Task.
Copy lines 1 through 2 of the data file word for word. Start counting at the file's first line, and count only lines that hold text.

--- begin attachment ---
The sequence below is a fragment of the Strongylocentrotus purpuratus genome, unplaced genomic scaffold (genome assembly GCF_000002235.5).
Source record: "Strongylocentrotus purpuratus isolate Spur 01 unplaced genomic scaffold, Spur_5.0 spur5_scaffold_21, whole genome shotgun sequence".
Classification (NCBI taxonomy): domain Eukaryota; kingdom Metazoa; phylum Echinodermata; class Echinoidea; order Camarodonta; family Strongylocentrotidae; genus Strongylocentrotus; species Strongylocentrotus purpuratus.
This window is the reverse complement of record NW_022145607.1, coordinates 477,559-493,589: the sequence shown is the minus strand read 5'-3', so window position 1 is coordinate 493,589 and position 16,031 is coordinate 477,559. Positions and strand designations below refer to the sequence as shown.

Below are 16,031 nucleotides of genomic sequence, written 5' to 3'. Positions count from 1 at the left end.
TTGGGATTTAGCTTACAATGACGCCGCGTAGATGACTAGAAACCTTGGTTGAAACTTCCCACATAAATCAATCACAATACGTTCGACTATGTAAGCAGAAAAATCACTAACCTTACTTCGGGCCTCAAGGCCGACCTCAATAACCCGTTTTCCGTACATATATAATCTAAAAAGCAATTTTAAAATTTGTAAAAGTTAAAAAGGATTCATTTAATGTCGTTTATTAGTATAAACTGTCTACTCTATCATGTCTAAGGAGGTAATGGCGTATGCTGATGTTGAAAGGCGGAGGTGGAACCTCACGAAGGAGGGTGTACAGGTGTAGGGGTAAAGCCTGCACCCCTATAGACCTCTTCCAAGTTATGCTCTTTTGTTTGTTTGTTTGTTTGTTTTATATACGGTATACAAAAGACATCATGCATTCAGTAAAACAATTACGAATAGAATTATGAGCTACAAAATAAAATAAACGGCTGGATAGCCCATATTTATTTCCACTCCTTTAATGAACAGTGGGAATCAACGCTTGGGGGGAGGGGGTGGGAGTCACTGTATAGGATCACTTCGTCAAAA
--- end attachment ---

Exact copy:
The sequence below is a fragment of the Strongylocentrotus purpuratus genome, unplaced genomic scaffold (genome assembly GCF_000002235.5).
Source record: "Strongylocentrotus purpuratus isolate Spur 01 unplaced genomic scaffold, Spur_5.0 spur5_scaffold_21, whole genome shotgun sequence".